Scheduled examination period and handling of patients
Follow-up colonoscopies were planned for a period of 3–6 months before and after the designated dates, which were 1 and 3 years (in 2-examination group) and 3 years only (in 1-examination group) after randomisation. A per-protocol analysis was assessed strictly on the basis of the data of patients who underwent follow-up colonoscopies during this period. Patients who received follow-up colonoscopies beyond this period were not interpreted to be dropouts in an intention-to-treat analysis.
Sample size calculation and statistical analysis
To determine the sample size required for a non-inferiority trial, the incidence of AN was set at 3% at surveillance colonoscopy of 3 years after a two-round baseline colonoscopy, based on the results of the NPS. The non-inferiority margin was set at 2%, the one-sided alpha at 2.5%, and the statistical power at 80%. For each group, 1142 patients were required. Thus, a total of 2284 patients were required for the study. Statistical analyses were performed using SAS V.9.4 (SAS). Data were presented as mean, standard deviation (SD) or frequency (%). Univariate logistic regression was used to estimate the crude ORs and their 95% CIs, which showed the relation between the risk factors and AN. All p values were two-tailed, and values of p<0.05 were considered statistically significant.
Dynamic allocation using the minimisation method was used for the randomisation in this study. Five allocation factors were employed as follows: (1) institution, (2) gender (male/ female), (3) age group (<60 years/≥60 years), (4) CRC risk based on the findings of a two-round baseline colonoscopy and (5) history of colonoscopy (present/ absent).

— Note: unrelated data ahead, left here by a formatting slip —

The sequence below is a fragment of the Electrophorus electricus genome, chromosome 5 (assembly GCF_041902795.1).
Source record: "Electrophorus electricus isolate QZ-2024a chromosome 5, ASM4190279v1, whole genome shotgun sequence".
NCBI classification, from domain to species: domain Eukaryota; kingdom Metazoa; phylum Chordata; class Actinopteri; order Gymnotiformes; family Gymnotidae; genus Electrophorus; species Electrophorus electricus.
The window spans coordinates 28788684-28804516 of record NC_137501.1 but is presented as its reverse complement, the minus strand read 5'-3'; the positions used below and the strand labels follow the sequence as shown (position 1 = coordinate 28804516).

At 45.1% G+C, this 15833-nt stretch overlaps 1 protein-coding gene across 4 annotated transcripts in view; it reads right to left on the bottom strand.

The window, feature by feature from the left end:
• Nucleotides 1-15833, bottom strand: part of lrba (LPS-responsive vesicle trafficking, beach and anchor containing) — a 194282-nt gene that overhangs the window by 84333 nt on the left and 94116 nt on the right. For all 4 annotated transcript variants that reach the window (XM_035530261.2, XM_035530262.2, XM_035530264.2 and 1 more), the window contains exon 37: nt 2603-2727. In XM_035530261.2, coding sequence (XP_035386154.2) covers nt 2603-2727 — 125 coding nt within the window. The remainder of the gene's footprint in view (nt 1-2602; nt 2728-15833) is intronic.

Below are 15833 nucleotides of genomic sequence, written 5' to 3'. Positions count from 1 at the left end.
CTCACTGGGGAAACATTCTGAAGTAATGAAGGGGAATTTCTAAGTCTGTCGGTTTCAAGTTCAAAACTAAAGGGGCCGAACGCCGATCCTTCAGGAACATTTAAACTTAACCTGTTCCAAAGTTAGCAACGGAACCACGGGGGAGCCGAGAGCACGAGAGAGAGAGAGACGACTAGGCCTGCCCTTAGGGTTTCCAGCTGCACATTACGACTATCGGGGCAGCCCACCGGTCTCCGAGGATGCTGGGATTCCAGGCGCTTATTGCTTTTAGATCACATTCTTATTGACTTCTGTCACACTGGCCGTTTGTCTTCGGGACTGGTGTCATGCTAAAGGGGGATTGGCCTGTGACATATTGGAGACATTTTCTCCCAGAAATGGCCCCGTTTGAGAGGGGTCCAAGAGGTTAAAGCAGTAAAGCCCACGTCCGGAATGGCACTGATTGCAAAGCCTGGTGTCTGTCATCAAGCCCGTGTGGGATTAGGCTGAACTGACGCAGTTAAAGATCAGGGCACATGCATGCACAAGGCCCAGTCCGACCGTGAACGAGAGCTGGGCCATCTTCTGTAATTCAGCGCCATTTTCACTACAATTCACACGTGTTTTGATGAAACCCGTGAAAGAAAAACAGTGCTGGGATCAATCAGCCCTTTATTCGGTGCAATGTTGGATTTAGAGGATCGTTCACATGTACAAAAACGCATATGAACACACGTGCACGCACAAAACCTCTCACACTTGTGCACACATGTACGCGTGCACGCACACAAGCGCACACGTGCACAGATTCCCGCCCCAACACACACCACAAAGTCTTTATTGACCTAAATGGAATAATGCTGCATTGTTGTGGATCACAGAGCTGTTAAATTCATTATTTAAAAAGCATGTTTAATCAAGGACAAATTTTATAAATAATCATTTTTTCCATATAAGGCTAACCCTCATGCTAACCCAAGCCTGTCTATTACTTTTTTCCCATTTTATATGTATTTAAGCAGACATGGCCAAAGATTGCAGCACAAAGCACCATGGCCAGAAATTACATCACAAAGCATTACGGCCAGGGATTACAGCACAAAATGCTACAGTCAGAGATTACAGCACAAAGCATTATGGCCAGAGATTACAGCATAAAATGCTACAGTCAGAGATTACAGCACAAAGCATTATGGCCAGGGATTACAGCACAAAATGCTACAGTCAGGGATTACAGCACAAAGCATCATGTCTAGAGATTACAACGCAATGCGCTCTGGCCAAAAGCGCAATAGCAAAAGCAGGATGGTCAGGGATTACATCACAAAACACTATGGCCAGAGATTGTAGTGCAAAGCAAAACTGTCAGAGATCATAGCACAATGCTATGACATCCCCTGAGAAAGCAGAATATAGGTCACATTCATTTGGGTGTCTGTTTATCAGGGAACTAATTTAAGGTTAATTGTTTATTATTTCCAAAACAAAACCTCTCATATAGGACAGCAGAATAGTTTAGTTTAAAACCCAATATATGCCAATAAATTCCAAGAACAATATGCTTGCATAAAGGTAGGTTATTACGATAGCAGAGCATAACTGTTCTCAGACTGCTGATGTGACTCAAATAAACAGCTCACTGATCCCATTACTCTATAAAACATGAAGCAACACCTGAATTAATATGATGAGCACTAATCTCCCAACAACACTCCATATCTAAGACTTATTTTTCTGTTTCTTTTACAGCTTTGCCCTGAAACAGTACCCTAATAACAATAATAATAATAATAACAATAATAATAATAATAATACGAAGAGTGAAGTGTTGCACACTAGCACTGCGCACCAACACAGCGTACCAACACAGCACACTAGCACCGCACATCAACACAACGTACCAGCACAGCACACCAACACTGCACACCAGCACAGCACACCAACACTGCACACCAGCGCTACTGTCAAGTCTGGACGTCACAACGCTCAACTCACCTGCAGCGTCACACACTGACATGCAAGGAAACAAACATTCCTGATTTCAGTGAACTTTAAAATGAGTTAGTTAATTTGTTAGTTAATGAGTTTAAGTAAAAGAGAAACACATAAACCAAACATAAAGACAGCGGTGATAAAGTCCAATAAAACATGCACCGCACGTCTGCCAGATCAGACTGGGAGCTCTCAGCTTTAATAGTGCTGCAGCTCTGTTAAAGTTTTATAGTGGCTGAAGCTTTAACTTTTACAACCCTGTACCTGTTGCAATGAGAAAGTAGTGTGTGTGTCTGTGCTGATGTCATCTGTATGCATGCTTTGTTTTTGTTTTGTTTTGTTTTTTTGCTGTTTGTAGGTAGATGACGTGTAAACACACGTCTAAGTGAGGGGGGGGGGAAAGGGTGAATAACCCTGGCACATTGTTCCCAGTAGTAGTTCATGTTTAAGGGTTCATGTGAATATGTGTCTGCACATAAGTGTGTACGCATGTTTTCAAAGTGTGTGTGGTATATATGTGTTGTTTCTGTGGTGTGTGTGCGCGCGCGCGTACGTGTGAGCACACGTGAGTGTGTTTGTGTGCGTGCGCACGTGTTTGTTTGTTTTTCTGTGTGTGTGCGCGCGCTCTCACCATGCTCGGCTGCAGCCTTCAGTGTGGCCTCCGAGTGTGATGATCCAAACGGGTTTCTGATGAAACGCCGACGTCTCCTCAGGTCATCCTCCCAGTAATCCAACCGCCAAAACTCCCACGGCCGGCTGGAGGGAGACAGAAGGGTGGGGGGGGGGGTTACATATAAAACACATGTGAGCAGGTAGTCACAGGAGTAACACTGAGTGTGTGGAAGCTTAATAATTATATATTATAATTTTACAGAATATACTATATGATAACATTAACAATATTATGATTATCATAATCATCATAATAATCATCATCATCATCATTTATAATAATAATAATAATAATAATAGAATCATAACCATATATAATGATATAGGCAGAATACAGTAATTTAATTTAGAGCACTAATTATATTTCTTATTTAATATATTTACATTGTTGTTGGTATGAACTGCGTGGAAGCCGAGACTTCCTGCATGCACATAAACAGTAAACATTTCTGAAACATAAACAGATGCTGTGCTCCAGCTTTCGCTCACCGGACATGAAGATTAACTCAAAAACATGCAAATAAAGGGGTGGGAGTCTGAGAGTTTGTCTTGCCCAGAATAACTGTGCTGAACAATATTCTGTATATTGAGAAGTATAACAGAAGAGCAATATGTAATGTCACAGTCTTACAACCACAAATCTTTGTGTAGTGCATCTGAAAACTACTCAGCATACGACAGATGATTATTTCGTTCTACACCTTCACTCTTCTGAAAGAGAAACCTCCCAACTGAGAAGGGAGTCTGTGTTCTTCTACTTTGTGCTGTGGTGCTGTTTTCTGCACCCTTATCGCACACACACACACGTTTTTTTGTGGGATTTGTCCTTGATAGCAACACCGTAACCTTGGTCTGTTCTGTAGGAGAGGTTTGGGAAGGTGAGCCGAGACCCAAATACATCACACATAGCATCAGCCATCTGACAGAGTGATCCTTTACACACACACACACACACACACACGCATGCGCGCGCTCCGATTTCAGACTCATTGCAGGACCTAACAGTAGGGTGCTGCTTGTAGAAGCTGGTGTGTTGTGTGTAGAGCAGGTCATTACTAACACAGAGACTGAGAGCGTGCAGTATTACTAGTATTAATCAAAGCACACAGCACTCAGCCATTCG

Colonoscopy, pathological diagnosis and data collection
All procedures were performed by specialised endoscopists who had performed more than 500 colonoscopies before the study period. High-definition video endoscopes were used for all examinations, and chromoendoscopy and magnification were utilised for endoscopic diagnosis. Bowel preparation was conducted using 1.8 L of magnesium citrate (isotonic solution) or 2 L of polyethylene glycol at the hospital on the day of the colonoscopy. If necessary, additional magnesium citrate or polyethylene glycol was provided. The quality of the bowel cleansing was graded using a modified Aronchick scale, as follows: excellent (>95% of mucosa seen), good (clear liquid covering up to 25% of the mucosa, but >90% of mucosa seen), fair (semisolid stool could not be suctioned, but >90% of mucosa seen) or poor (repeat preparation needed).27 Patients were sedated with midazolam, diazepam or additional pethidine hydrochloride when requested by the patients. For the patients without contraindications, scopolamine butylbromide or glucagon was administered to suppress bowel peristalsis.
All detected lesions were documented by the location, size, and macroscopic type, according to the Paris classification.28 Moreover, all flat elevated lesions ≥10 mm, except serrated lesions, were classified as either laterally spreading tumour, non-granular type (LST-NG) or granular type (LST-G).29–31 The lesion size was calibrated by comparisons with the closed cups of a biopsy forceps (approximately 2.5 mm). All detected lesions diagnosed as neoplastic lesions and right-sided large serrated lesions≥10 mm were removed endoscopically. The fixed specimens were subjected to histological examination. The reference standard was histopathology using standard H&E staining. An independent pathology review team was introduced to re-examine all AN retrospectively, and for each lesion, a consensus among the four pathology reviewers (TShim, HT, TFujim and YA) was reached. The histopathological and endoscopic classifications adopted for this study were based on the WHO classification32 and the Japanese Society for Cancer of the Colon and Rectum system,33 respectively. All data obtained, on the basis of the study protocol, were overseen by Medical Research Support (Osaka, Japan).